It’s a perennial problem. How do we make sense of political women on the Right, especially those strong formidable women who defied stereotypes of the domestic drudge who would never dream of voting otherwise than her ‘man of the house’, the meek housewife very much at home in patriarchy and the paragon of family values, or the well-heeled and usually titled socialite exercising her power behind the throne? Margaret Thatcher was never convincing as her husband Denis’ domestic goddess, though she tried hard to project herself as the household budgeter projected onto national level, consumer of all things M&S, and breakfast cook extraordinaire. Even less so does suffragette leader Emmeline Pankhurst play to any of these stereotypes, but she nonetheless ended her days as the Conservative Party candidate for Whitechapel and St George, a fact that today’s Conservative Women’s Organisation is only too pleased to celebrate on their website.
Indeed, we are just a couple of years off the centenary of women having the right to sit in the House of Commons —the first to take her seat was the American-born Conservative Nancy Astor in 1919. Women are finally winning the numbers game. While in the lead-up to the 1997 General Election Labour’s Tessa Jowell remarked that “There are more Members of Parliament called ‘John’ than there are honourable ladies in this House,” the gaping gender gap was soon filled with ‘Blair’s Babes’ after Labour’s landslide. The Conservatives have followed suit (or should we say, frock), with 48 Tory women holding seats in the last Parliament, while on 7 May this year 68 of the 331 elected Conservative MPs were women, nine of whom are in the David Cameron’s new Cabinet.
For many it grates sharply that these are women who got their chances in politics and in the Conservative Party thanks to the achievements of modern feminism. Certain expressions come to mind, like ‘turkeys voting for Christmas’, and ‘don’t be your own worst enemy’. Marxists have tried to explain such problems away with the epistemological panacea of ‘false consciousness’. Political scientists and psephologists (people who study elections) have remarked on a slightly different but related condition of the ‘Shy Tory’ to understand how pollsters have more than once failed to predict a Conservative Party win—in 1992 and now again in 2015.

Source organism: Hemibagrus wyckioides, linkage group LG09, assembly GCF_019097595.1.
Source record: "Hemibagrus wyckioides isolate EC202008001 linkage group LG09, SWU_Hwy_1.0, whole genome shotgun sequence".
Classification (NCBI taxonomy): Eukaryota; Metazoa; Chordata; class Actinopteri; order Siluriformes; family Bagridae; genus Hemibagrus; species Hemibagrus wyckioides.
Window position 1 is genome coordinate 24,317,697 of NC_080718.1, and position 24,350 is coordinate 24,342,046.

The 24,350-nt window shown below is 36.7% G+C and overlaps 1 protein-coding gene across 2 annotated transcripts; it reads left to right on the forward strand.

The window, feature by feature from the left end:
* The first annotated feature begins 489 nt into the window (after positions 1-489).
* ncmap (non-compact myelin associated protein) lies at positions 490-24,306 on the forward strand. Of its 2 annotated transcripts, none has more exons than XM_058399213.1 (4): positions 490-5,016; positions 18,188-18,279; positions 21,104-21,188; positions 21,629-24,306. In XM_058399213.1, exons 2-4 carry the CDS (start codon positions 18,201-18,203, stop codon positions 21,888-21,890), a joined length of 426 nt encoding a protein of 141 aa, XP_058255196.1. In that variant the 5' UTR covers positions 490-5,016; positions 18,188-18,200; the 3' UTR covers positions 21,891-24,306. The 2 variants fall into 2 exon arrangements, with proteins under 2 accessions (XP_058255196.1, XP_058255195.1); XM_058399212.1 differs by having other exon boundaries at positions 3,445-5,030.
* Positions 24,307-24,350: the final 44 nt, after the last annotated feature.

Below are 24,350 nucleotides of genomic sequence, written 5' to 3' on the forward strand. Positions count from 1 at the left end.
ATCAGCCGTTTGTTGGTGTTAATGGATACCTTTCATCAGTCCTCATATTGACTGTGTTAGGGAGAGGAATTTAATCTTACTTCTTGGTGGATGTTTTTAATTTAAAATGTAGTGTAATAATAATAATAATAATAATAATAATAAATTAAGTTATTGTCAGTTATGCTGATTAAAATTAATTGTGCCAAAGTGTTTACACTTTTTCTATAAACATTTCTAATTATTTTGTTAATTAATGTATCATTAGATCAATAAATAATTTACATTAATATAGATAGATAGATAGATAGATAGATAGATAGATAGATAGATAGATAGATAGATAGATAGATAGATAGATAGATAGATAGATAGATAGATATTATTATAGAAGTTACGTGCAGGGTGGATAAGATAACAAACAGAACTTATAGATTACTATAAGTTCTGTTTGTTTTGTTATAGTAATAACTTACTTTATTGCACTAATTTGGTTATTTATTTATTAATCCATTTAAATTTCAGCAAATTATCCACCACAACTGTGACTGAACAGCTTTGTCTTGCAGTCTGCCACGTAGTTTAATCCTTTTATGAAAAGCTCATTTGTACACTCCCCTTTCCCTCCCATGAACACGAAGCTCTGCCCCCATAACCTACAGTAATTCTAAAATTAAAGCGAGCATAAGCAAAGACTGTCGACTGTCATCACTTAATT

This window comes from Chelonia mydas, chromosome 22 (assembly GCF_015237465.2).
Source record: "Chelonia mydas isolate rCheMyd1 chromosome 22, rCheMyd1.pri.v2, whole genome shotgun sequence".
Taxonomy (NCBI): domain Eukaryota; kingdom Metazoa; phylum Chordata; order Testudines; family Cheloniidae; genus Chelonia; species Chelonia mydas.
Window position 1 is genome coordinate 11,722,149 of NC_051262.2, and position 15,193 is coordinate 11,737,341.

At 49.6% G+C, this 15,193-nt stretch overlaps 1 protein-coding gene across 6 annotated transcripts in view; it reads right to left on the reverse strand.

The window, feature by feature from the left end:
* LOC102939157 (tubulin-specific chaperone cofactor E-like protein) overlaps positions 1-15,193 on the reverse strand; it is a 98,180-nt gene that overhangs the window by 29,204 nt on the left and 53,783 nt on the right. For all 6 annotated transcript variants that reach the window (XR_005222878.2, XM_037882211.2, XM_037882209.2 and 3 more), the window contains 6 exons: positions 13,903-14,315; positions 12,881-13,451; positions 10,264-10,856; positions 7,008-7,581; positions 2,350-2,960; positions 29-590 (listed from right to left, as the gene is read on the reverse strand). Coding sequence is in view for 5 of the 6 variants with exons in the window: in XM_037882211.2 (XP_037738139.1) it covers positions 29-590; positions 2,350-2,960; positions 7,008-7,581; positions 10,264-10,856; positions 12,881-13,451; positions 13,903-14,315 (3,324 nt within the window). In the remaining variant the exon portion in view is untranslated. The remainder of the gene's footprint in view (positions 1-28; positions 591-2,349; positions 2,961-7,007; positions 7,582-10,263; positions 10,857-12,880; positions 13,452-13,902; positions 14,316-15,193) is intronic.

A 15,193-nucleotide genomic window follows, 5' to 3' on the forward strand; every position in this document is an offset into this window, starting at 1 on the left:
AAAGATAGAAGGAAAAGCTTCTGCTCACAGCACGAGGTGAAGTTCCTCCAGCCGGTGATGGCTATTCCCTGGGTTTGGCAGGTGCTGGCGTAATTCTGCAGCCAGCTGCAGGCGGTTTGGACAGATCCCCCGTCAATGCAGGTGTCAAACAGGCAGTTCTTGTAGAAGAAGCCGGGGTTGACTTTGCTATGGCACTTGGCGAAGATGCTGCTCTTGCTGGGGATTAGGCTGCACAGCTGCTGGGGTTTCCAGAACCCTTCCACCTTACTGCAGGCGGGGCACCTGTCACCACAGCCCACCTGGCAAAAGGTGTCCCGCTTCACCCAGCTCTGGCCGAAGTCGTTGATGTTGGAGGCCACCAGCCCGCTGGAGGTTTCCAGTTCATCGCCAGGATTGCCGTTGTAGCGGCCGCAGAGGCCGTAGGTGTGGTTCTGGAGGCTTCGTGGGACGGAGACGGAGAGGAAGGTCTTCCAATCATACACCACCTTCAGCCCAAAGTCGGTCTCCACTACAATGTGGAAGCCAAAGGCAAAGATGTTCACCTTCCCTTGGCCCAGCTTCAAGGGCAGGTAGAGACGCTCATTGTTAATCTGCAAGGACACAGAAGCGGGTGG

This is not just a British phenomenon, although it is interesting how Thatcher is acknowledged as the trailblazer the world over: an icon for women who seek to emulate her success, and a demon in the eyes of those who refuse to allow for any ideological or psychological compatibility between women and conservatism.
Few would deny that what we are witnessing is the ascendancy of women on the Right. The trend is clear: the enduring popularity of the three-term Christian Democrat Chancellor Angela Merkel in Germany; the notable successes of women in the 2014 European elections (including the steady rise of Marine LePen and the far right party that she stewards); the visibility of women at all levels of the US Republican Party (think Condoleezza Rice and Sarah Palin, and now Carly Fiorina’s bid for the GOP presidential nomination); and the Presidency of Kolinda Grabar-Kitarovic of the conservative Democratic Union HDZ in Croatia.
There is a new dynamic at work here as the Right is allowing itself to be feminised; as conservative women are owning their femininity and their achievements as women; as centre Right and far Right parties see that female leadership can pay electoral dividends; and as strategists calculate that there is mileage in some brand of conservative feminism. The question is not so much whether all of this is really happening before our eyes, but, rather, is any of this new: Should we be so surprised by the success of the women on the Right, and of the mobilization of women by the Right?
Certainly the phenomenon is not new. It was at a precise moment in history that hostility to women on the Right soared. This was when the Women’s Liberation Movement pitted itself against, and in diametrical opposition to, “Right-Wing Women”. The well of feminist ire runs deep, and it reached floodtide during the era of the New Right in the Thatcherite-Reganomics-Christian Majority 1980s. Under the expanding shadow of the American New Right and Thatcherism in Britain—both of which were interpreted as a direct or causal reaction to the Women’s Liberation Movement—feminists established a relationship of polar opposition between the Right and true, self-respecting womanhood. Feminists started to identify a new menace: to democracy, to feminism, to liberal ideals- in the form of “Right-Wing Women”.